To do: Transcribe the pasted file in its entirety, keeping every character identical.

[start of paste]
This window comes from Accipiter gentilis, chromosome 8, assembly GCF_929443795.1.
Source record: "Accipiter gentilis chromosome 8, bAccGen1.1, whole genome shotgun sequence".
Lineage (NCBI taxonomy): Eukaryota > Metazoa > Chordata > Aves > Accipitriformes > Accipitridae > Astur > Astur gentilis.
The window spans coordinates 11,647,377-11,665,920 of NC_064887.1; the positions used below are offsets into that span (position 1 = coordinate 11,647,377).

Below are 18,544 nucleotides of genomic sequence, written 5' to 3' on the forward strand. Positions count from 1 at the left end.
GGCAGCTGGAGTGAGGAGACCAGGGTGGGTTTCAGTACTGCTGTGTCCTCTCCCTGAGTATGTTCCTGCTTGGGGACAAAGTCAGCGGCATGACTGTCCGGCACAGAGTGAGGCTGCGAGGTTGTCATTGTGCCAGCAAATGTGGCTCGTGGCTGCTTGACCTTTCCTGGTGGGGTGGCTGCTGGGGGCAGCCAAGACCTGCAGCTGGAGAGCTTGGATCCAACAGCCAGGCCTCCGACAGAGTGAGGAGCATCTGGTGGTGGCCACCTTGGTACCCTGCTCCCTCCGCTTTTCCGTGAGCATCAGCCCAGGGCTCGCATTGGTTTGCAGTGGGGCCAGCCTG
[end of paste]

This window comes from Accipiter gentilis, chromosome 8, assembly GCF_929443795.1.
Source record: "Accipiter gentilis chromosome 8, bAccGen1.1, whole genome shotgun sequence".
Lineage (NCBI taxonomy): Eukaryota > Metazoa > Chordata > Aves > Accipitriformes > Accipitridae > Astur > Astur gentilis.
The window spans coordinates 11,647,377-11,665,920 of NC_064887.1; the positions used below are offsets into that span (position 1 = coordinate 11,647,377).

Below are 18,544 nucleotides of genomic sequence, written 5' to 3' on the forward strand. Positions count from 1 at the left end.
GGCAGCTGGAGTGAGGAGACCAGGGTGGGTTTCAGTACTGCTGTGTCCTCTCCCTGAGTATGTTCCTGCTTGGGGACAAAGTCAGCGGCATGACTGTCCGGCACAGAGTGAGGCTGCGAGGTTGTCATTGTGCCAGCAAATGTGGCTCGTGGCTGCTTGACCTTTCCTGGTGGGGTGGCTGCTGGGGGCAGCCAAGACCTGCAGCTGGAGAGCTTGGATCCAACAGCCAGGCCTCCGACAGAGTGAGGAGCATCTGGTGGTGGCCACCTTGGTACCCTGCTCCCTCCGCTTTTCCGTGAGCATCAGCCCAGGGCTCGCATTGGTTTGCAGTGGGGCCAGCCTG